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Provinces and territories of Canada

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Canada consists of ten provinces and three territories. The major difference between a Canadian province and a Canadian territory is that a province is a creation of the Constitution Act, while a territory is created by federal law. Thus, the federal government has more direct control over the territories, while provincial governments have many more competences and rights.

Provinces have a great deal of power relative to the federal government, having a large measure of control over spending on social programs such as medicare, education, welfare, and the like. They receive "transfer payments" from the federal government to pay for these, as well as exacting their own taxes.

Prime Minister Paul Martin surprised some observers in late 2004 by expressing his personal support for all three territories gaining provincial status 'eventually'. He cited their importance to the country as a whole and the need to assert sovereignty in the Arctic, particularly as global warming could make that region more open to exploitation. [1]

Provincial and territorial legislatures are unicameral, having no second chamber equivalent to the Canadian Senate. Originally a few provinces did have such bodies, known as legislative councils, but these were subsequently abolished, Quebec's being the last in 1968. In most provinces, the single house of the legislature is known as the Legislative Assembly except in Nova Scotia and Newfoundland and Labrador, where it is called the House of Assembly, and Quebec where it is called the National Assembly. Ontario has a Legislative Assembly but its members are Members of the Provincial Parliament or MPPs. The legislative assemblies use a procedure similar to that of the Canadian House of Commons. The head of government of each province, called the premier, is generally the head of the party with the most seats. This is also the case in Yukon, but the Northwest Territories and Nunavut have no political parties at the territorial level. The Queen's representative to each province is the lieutenant-governor. Each of the territories has a commissioner in the place of a lieutenant-governor. These terminological differences are summarized below.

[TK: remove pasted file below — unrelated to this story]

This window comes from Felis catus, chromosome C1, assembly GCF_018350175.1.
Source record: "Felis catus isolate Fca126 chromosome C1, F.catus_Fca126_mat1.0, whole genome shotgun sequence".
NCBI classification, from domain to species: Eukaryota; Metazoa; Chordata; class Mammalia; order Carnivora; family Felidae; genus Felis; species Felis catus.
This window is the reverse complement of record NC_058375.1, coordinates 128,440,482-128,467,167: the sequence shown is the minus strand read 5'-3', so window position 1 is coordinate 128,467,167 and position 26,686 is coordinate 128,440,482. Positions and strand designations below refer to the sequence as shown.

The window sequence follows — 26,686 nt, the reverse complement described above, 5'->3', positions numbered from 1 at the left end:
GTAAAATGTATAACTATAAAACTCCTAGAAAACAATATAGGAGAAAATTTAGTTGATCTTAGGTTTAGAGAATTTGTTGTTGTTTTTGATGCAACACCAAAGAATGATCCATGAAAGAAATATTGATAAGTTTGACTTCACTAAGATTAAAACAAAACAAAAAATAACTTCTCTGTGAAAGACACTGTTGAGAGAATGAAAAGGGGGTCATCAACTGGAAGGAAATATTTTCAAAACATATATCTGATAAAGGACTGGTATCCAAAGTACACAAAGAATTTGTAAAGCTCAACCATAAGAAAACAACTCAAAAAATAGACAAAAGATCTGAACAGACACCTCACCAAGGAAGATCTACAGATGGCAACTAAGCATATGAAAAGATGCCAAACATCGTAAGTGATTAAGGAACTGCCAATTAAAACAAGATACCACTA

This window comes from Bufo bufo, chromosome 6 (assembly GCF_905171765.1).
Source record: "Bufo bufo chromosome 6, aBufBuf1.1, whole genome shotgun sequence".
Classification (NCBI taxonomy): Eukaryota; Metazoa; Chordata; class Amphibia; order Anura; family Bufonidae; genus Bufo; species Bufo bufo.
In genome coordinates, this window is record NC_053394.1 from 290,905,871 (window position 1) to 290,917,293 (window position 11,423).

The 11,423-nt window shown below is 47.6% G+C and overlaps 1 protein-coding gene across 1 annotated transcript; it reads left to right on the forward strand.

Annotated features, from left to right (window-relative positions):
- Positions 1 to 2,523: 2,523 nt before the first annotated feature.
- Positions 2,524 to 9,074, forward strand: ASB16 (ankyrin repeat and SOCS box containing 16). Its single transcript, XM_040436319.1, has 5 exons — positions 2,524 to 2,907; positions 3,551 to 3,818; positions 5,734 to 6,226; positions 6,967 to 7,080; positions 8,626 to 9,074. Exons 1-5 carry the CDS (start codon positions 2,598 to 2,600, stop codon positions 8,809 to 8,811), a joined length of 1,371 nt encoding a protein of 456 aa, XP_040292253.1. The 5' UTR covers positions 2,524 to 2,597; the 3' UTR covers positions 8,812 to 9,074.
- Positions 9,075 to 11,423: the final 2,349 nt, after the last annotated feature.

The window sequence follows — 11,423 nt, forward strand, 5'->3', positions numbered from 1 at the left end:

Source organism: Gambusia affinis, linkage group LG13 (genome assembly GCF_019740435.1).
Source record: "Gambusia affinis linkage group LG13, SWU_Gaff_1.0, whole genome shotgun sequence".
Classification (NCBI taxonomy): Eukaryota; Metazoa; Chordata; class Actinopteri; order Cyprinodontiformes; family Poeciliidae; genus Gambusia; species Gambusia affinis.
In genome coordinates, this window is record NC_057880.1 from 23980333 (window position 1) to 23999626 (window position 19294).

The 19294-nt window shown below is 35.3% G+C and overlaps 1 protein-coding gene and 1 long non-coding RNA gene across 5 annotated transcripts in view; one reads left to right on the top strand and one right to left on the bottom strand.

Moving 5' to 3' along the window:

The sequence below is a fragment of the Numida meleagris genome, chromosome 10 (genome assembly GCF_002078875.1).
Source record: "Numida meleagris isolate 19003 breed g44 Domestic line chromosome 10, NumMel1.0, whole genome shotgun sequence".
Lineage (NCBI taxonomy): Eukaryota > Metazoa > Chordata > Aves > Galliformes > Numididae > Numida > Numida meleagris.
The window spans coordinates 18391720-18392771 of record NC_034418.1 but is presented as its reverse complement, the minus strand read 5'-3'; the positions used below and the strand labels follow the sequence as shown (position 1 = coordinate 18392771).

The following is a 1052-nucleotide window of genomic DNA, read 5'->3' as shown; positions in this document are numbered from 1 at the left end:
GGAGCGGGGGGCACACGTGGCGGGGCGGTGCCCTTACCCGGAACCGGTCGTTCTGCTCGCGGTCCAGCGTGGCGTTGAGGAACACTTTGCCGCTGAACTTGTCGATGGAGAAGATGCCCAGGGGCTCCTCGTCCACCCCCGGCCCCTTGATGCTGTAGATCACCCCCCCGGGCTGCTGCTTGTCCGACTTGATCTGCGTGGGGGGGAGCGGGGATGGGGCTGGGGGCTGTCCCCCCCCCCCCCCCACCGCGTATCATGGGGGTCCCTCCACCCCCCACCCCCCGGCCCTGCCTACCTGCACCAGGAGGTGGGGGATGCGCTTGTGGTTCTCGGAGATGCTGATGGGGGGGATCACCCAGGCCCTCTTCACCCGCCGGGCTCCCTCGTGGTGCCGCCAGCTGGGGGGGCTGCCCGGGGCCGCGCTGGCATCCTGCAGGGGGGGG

Provincial and territorial terminology compared with federal

Canada Governor General Prime Minister Parliament House of Commons Member of Parliament
Quebec Lieutenant Governor Premier Legislature National Assembly Member of the National Assembly
Ontario Legislative Assembly Member of the Provincial Parliament
Newfoundland and Labrador House of Assembly Member of the House of Assembly
Nova Scotia Member of the Legislative Assembly
Other provinces Legislative Assembly
Territories Commissioner

Provinces of Canada

This table follows Canadian custom by listing the provinces in geographical rather than alphabetical order. (This may run east to west, as here, or the other way. As Prince Edward Island is north of Nova Scotia, they may be listed in either order.) Population figures are from 2004 except as noted.